University sexual misconduct policies often use confusing and contradictory language, but Armstrong State University's policy might be the first to contain an error as glaring as this one: no one who has a "physical and/or mental impairment" is capable of consenting to sex, according to Armstrong.
Under the consent section of the policy:
1) Consent can be given by word or action, but non-verbal consent is more ambiguous than explicitly stating one's wants and limitations. Clarification of a partner's explicit consent is recommended.
2) Consent to one form of sexual activity should not, and cannot, be taken as consent to any other sexual activity.
3) Individuals who consent to sex must be able to fully understand what they are doing. For example, alcohol or other drugs may impair a person's ability to give valid consent if the person cannot comprehend the who, what, where, when, why, or how of a sexual interaction. Consumption of alcohol, in and of itself, does not relieve an individual initiating sexual activity of the responsibility to obtain ongoing consent.
4) Silence—without clear actions demonstrating permission—cannot be assumed to indicate consent.
5) In addition, persons under the age of 16 and persons who have a physical and/or mental impairment are unable to give consent.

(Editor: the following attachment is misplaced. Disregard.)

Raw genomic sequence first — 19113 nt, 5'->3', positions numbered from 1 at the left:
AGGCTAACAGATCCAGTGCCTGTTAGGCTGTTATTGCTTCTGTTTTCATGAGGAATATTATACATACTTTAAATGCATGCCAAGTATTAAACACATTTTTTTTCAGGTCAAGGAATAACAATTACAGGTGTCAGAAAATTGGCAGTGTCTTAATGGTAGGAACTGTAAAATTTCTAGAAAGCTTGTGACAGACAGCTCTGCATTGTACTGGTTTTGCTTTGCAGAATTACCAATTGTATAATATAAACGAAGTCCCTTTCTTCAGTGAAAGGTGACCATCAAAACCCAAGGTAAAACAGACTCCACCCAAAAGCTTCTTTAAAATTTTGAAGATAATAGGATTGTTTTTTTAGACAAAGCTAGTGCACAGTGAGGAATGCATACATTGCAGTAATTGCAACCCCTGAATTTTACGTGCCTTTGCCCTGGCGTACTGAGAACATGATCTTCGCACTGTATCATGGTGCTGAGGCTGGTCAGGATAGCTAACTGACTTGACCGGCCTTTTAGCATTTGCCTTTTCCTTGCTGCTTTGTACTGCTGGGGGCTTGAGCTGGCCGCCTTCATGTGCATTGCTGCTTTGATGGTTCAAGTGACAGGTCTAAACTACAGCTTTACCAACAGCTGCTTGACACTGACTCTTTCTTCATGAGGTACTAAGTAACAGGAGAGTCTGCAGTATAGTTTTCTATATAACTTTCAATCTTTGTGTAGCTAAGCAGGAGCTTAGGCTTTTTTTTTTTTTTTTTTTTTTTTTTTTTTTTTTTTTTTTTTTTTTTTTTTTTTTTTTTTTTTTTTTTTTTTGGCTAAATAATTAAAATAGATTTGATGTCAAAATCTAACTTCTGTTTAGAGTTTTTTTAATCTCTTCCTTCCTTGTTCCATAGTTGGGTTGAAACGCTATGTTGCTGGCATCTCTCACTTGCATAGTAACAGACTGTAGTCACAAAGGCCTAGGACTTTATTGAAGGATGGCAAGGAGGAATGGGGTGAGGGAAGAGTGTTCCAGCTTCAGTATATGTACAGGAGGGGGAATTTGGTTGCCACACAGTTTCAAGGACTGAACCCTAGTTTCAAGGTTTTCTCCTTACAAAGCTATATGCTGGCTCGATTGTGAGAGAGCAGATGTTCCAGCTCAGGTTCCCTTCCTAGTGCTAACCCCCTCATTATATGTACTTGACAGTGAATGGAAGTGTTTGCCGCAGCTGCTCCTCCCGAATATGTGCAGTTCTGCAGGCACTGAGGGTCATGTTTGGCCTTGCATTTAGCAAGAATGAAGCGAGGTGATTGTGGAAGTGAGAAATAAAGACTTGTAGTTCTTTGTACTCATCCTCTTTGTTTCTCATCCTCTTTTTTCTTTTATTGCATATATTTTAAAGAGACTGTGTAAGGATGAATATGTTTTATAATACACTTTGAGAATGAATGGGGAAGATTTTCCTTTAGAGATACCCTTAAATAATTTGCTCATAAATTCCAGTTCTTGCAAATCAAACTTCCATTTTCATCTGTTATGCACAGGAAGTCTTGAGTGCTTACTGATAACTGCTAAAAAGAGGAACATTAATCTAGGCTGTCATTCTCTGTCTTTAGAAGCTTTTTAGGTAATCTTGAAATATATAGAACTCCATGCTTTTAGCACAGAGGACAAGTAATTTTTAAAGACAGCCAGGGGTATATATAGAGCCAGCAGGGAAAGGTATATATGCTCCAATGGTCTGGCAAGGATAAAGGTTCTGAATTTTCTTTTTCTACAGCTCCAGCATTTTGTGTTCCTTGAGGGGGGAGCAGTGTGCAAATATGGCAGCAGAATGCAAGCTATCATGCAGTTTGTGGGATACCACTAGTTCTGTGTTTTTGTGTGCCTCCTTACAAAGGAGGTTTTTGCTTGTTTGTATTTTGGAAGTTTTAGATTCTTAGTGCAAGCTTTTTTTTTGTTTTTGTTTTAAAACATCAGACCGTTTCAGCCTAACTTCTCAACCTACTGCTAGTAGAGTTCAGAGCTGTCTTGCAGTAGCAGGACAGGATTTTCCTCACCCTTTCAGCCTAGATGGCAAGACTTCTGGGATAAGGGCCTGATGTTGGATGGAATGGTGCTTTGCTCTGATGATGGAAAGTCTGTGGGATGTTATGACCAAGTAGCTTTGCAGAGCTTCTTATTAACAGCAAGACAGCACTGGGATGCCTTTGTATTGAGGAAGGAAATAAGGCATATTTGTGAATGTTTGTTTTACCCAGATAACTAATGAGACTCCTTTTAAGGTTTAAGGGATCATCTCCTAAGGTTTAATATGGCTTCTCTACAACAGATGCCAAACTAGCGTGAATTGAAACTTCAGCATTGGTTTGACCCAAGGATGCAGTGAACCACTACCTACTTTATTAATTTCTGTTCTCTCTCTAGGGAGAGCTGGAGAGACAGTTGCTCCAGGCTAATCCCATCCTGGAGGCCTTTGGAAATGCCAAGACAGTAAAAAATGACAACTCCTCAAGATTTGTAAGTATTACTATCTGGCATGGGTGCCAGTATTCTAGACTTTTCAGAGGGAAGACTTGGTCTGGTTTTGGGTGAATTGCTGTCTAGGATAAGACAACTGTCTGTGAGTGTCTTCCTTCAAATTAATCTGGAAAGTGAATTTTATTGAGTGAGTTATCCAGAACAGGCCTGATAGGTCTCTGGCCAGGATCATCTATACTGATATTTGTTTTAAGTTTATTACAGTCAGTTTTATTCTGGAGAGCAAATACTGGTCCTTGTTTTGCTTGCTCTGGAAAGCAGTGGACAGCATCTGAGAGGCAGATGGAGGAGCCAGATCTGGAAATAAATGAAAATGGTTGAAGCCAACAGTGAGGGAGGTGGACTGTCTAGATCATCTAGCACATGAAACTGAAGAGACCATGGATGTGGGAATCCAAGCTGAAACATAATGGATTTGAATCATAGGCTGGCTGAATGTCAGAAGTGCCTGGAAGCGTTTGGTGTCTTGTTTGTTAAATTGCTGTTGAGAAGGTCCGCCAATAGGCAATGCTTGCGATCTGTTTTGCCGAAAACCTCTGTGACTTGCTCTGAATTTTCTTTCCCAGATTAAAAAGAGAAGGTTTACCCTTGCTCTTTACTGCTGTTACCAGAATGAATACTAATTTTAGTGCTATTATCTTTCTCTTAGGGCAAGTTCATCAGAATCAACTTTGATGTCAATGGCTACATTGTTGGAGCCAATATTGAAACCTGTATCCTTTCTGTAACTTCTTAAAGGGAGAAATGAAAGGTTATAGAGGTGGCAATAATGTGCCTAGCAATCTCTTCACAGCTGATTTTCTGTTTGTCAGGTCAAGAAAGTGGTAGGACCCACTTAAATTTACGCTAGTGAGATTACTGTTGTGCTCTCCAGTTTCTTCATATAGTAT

(Emphasis mine.) I would interpret this policy to mean that amputees cannot consent to sex, even if they are perfectly healthy otherwise. This is an absurd—and frankly, insulting—restriction of the rights of the mildly disabled.
As it turns out, the wording was a mistake. The Washington Examiner's Ashe Schow asked Armstrong administrators about the policy, and they said an error had been made:
When asked to clarify the policy, Armstrong's Title IX coordinator Deidra Dennie told the Washington Examiner that the policy currently posted on the website was missing words and would be fixed shortly.
"Unfortunately the policy you have was corrected but not re-posted to our website. The words 'that inhibit' were added to clarify this specific definition," Dennie said. "I apologize that our website was not kept up to date with the actual policy in circulation."
She also indicated that Armstrong was in the process of approving a new code of conduct — including its sexual misconduct policy — that would include a more detailed definition of consent for the coming school year.
It appears the university was unaware that its stated policy — in effect since September 8, 2014 — suggested physically disabled students could not consent to sexual activities.
There's plenty to dislike in the rest of the policy—which assumes that sexual encounters always have an initiating party—but at least the most insane provision was unintentional.